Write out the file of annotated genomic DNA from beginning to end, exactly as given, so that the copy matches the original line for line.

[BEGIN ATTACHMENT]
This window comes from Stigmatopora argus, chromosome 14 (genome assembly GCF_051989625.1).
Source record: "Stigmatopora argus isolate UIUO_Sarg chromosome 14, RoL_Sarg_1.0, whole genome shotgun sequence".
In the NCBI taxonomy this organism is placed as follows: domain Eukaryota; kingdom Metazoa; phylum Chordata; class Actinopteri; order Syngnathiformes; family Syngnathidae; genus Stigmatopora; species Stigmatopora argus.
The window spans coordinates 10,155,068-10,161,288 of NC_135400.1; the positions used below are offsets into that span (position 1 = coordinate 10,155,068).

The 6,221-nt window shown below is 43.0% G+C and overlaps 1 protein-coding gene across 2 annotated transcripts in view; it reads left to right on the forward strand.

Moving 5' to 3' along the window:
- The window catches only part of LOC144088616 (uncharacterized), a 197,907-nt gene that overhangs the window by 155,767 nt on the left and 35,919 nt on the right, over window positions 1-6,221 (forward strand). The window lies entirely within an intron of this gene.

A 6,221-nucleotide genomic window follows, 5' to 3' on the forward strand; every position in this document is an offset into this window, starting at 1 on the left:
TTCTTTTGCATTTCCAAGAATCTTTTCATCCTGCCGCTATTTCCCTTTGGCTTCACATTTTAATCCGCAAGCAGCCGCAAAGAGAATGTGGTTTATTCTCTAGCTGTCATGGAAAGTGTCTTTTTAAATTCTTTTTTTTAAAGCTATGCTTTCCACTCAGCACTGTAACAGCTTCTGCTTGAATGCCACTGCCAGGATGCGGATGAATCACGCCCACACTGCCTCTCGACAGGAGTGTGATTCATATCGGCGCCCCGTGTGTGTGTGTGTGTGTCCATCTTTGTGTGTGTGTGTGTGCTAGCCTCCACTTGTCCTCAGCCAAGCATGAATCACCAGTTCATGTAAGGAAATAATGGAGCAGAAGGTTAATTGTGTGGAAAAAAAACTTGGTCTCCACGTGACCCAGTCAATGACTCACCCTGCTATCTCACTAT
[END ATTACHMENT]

This window comes from Stigmatopora argus, chromosome 14 (genome assembly GCF_051989625.1).
Source record: "Stigmatopora argus isolate UIUO_Sarg chromosome 14, RoL_Sarg_1.0, whole genome shotgun sequence".
In the NCBI taxonomy this organism is placed as follows: domain Eukaryota; kingdom Metazoa; phylum Chordata; class Actinopteri; order Syngnathiformes; family Syngnathidae; genus Stigmatopora; species Stigmatopora argus.
The window spans coordinates 10,155,068-10,161,288 of NC_135400.1; the positions used below are offsets into that span (position 1 = coordinate 10,155,068).

The 6,221-nt window shown below is 43.0% G+C and overlaps 1 protein-coding gene across 2 annotated transcripts in view; it reads left to right on the forward strand.

Moving 5' to 3' along the window:
- The window catches only part of LOC144088616 (uncharacterized), a 197,907-nt gene that overhangs the window by 155,767 nt on the left and 35,919 nt on the right, over window positions 1-6,221 (forward strand). The window lies entirely within an intron of this gene.

A 6,221-nucleotide genomic window follows, 5' to 3' on the forward strand; every position in this document is an offset into this window, starting at 1 on the left:
TTCTTTTGCATTTCCAAGAATCTTTTCATCCTGCCGCTATTTCCCTTTGGCTTCACATTTTAATCCGCAAGCAGCCGCAAAGAGAATGTGGTTTATTCTCTAGCTGTCATGGAAAGTGTCTTTTTAAATTCTTTTTTTTAAAGCTATGCTTTCCACTCAGCACTGTAACAGCTTCTGCTTGAATGCCACTGCCAGGATGCGGATGAATCACGCCCACACTGCCTCTCGACAGGAGTGTGATTCATATCGGCGCCCCGTGTGTGTGTGTGTGTGTCCATCTTTGTGTGTGTGTGTGTGCTAGCCTCCACTTGTCCTCAGCCAAGCATGAATCACCAGTTCATGTAAGGAAATAATGGAGCAGAAGGTTAATTGTGTGGAAAAAAAACTTGGTCTCCACGTGACCCAGTCAATGACTCACCCTGCTATCTCACTAT